Alexandria, a port of entry and capital of Alexandria county, Va., on the right bank of the Potomac, 7 m. below Washington; pop. in 1860, 12,652; in 1870, 13,570, of whom 5,300 were colored. The Potomac is here a mile wide, forming a harbor able to accommodate the largest ships. The city is generally well paved and lighted with gas, and water has been introduced by machinery. It is connected by a railroad 90 m. long with the Central railroad of Virginia at Gordonsville, and has a railroad to Leesburg, 40 m. distant, and one to Washington connecting with the Baltimore and Ohio railroad. It also has a canal joining the Chesapeake and Ohio canal at Georgetown. The imports from foreign countries in 1870 amounted to $33,822, and the exports to $39,648; 24 vessels were entered from foreign countries with a tonnage of 5,697 and crews of 192 men; 4 vessels with a tonnage of 1,029 were cleared for foreign countries. The number of vessels registered, enrolled, and licensed was 128, with a tonnage of 7,646. Two daily newspapers with tri-weekly editions and one monthly are published here. - The city of Alexandria belongs to the territory ceded by Virginia in 1789 to the Union as part of the District of Columbia, and retro-ceded in 1846. At the opening of the civil war Alexandria was in possession of the confederates.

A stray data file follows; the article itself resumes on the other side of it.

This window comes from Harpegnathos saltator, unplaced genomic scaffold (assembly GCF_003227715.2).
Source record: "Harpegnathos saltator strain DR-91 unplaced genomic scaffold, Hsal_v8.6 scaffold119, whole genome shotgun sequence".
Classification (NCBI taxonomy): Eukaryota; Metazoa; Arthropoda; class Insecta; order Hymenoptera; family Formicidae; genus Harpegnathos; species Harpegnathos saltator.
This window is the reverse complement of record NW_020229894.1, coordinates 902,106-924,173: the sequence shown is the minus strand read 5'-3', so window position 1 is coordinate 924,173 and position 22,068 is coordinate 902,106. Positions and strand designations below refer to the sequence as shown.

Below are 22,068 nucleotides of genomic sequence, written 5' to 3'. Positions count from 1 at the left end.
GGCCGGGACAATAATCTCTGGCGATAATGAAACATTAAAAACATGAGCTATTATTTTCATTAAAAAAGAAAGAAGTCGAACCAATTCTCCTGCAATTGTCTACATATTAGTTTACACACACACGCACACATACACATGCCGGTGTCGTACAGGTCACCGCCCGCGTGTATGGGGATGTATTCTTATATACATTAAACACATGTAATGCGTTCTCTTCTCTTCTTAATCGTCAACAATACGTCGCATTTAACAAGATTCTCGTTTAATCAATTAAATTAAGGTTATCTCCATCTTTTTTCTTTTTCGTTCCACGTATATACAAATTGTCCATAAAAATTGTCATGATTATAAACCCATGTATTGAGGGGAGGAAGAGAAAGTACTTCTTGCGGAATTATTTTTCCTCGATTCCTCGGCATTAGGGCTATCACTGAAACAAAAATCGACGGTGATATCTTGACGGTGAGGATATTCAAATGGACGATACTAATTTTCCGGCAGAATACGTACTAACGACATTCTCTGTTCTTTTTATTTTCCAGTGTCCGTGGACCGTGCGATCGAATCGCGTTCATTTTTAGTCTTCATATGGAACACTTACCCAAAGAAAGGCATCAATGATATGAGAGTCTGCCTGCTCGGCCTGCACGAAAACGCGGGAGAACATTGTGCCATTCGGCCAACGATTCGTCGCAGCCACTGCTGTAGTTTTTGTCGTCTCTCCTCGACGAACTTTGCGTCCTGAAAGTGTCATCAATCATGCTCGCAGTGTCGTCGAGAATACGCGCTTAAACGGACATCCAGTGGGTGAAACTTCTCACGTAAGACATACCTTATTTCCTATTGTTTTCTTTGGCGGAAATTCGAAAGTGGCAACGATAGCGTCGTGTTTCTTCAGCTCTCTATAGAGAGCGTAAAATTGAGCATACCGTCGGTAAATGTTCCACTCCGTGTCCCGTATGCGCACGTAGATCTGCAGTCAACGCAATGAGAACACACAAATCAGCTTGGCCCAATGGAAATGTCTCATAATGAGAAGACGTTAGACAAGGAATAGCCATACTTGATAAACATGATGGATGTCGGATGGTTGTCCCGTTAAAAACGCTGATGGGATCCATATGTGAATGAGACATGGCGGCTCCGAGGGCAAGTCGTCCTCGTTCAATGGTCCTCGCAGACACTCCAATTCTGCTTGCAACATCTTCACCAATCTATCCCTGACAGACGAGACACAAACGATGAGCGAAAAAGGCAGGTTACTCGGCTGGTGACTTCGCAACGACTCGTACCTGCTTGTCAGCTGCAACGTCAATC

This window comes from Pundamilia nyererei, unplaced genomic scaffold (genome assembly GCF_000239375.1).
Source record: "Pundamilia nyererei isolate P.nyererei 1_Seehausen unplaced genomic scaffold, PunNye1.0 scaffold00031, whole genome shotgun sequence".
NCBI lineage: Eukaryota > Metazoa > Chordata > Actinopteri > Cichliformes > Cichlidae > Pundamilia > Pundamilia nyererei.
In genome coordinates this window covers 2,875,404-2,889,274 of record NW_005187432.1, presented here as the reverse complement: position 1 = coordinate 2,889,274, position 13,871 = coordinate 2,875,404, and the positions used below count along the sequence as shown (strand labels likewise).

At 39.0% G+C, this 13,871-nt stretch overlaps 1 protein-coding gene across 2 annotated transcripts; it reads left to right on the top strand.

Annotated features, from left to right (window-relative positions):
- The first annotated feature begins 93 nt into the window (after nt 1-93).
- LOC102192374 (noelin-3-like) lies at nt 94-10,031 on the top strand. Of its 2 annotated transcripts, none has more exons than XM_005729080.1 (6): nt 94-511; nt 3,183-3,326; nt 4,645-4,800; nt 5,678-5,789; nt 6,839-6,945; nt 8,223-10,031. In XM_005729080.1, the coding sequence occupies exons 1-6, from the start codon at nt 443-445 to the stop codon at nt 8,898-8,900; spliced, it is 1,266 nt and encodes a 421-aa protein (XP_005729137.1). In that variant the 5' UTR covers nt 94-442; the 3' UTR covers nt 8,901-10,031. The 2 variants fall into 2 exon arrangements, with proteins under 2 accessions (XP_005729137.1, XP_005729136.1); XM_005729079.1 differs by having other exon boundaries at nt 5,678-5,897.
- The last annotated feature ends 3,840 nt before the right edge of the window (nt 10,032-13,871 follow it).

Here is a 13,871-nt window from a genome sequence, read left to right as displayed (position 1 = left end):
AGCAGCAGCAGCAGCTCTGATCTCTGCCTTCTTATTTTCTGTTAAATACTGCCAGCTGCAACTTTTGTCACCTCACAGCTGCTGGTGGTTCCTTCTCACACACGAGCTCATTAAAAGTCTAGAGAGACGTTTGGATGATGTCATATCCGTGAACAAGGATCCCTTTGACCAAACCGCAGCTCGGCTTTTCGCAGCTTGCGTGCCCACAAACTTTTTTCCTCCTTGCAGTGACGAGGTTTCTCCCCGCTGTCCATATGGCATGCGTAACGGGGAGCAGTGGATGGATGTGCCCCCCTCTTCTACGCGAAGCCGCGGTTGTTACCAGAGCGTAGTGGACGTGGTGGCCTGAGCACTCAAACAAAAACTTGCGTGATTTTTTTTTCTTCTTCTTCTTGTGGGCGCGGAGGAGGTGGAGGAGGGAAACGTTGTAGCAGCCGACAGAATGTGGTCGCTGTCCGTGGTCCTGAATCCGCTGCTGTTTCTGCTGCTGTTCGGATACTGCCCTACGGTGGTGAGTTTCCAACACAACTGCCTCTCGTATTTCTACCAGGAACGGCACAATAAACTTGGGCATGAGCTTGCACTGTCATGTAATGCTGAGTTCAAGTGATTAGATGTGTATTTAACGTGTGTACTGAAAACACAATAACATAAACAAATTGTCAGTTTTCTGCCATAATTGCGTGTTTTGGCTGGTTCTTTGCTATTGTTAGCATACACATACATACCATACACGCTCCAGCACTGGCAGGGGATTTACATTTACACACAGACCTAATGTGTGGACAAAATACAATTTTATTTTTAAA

On the 24th of May it was entered by the Union forces under Col. Ellsworth, who was shot while hauling down a confederate flag. It was subsequently the seat of government of the few counties of eastern Virginia which adhered to the Union, being occupied by the federal army, and recognized Francis H. Pierpont as governor of the state.

Alexandria, Egypt   Mehemet Ali Square.

Alexandria, Egypt - Mehemet Ali Square.